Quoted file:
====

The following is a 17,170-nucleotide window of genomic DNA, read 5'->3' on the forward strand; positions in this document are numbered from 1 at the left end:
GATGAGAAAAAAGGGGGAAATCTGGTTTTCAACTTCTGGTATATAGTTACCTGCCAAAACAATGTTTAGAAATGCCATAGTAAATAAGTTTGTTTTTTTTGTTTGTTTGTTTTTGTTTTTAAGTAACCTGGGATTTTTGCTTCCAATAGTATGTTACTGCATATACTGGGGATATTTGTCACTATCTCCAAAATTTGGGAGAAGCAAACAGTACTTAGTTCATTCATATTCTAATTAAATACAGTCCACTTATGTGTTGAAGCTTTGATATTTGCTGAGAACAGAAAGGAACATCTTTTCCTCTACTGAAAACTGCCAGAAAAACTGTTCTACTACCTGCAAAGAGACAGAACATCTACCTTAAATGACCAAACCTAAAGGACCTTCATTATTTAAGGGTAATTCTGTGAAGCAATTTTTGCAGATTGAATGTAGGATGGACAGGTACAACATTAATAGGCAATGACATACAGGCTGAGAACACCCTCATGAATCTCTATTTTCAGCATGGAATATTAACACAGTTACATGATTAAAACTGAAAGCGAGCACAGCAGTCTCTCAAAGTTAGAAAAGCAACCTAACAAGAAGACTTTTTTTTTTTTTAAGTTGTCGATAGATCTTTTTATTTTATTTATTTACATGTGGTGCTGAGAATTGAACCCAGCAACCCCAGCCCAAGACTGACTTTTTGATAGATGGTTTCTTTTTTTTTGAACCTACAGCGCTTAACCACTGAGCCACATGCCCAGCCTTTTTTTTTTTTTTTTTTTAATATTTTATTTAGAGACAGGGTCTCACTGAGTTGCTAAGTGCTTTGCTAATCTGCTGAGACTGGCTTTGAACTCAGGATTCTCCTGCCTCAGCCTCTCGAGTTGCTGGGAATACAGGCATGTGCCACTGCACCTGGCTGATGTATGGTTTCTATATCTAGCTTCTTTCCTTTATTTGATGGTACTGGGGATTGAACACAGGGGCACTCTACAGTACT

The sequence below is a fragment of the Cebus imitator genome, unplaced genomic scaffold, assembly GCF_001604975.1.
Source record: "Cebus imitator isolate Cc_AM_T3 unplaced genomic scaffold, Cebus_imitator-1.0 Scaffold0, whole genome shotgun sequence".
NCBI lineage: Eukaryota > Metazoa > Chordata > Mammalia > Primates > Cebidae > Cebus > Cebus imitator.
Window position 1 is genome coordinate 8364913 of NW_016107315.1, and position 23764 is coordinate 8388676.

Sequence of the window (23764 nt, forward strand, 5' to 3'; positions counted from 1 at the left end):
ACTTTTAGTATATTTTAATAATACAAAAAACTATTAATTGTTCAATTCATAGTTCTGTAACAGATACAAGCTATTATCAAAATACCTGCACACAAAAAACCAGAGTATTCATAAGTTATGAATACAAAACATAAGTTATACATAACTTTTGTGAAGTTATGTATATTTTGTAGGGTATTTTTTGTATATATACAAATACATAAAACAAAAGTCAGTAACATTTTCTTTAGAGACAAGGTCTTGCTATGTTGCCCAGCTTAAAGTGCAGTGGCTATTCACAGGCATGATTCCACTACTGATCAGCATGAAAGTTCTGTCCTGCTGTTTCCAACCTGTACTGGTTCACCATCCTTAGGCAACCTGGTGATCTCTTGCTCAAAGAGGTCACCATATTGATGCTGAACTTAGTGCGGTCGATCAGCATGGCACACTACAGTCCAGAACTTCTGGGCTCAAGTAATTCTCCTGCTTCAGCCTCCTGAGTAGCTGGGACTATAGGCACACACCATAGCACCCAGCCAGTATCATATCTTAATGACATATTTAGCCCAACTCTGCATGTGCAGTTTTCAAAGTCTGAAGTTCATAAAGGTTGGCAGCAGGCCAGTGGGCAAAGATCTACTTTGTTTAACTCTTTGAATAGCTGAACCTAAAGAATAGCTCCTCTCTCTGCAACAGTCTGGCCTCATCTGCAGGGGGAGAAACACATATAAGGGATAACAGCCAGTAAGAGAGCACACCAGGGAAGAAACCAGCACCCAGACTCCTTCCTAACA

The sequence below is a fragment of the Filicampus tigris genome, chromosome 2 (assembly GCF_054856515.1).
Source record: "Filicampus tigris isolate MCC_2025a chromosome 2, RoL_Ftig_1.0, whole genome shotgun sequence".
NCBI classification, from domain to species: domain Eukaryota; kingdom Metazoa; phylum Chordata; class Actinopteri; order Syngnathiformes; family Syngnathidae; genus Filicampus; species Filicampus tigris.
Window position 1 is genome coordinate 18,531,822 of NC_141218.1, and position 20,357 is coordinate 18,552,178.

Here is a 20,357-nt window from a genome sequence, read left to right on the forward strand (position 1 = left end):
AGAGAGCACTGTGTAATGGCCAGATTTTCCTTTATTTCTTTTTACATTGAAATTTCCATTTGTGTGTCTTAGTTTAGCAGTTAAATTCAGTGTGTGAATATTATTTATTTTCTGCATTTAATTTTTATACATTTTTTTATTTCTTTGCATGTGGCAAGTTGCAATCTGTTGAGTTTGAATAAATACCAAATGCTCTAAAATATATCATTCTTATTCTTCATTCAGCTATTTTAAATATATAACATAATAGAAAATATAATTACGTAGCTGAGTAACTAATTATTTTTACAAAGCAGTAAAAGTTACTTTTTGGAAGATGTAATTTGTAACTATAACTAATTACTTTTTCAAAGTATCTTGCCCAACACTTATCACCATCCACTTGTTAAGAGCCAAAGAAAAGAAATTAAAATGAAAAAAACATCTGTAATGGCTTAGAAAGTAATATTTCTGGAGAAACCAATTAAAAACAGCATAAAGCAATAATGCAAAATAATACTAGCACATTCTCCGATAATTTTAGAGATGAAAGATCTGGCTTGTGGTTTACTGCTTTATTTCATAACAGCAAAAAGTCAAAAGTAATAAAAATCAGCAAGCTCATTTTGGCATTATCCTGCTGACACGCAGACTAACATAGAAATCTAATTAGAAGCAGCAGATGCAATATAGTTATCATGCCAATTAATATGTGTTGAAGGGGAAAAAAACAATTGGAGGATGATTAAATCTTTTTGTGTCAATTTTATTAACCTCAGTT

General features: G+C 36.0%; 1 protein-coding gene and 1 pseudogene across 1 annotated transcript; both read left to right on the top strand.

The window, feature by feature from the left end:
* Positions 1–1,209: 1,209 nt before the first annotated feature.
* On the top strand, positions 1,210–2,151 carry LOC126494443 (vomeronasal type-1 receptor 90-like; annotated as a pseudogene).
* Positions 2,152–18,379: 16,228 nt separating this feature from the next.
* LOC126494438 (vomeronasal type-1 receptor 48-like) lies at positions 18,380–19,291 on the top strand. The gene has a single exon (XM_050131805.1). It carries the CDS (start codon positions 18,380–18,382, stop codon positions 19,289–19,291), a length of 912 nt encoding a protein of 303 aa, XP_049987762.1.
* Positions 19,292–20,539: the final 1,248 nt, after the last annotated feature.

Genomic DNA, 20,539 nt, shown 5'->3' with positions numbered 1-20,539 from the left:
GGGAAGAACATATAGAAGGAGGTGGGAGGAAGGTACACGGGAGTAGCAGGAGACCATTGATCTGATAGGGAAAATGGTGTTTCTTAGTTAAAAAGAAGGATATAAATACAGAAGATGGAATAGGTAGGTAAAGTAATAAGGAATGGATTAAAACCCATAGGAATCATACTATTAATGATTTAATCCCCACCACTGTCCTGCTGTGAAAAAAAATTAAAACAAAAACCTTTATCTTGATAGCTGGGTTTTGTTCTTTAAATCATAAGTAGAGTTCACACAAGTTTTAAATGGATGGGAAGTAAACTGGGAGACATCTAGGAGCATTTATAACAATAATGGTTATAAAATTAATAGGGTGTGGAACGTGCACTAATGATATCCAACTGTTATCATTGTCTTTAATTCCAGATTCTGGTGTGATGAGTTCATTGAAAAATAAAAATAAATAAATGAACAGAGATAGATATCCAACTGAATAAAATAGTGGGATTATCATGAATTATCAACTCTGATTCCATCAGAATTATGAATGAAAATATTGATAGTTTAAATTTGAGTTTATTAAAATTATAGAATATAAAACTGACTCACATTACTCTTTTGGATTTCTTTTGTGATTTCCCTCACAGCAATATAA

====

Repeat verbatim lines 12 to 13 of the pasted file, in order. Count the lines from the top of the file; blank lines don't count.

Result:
Window position 1 is genome coordinate 18,531,822 of NC_141218.1, and position 20,357 is coordinate 18,552,178.

Here is a 20,357-nt window from a genome sequence, read left to right on the forward strand (position 1 = left end):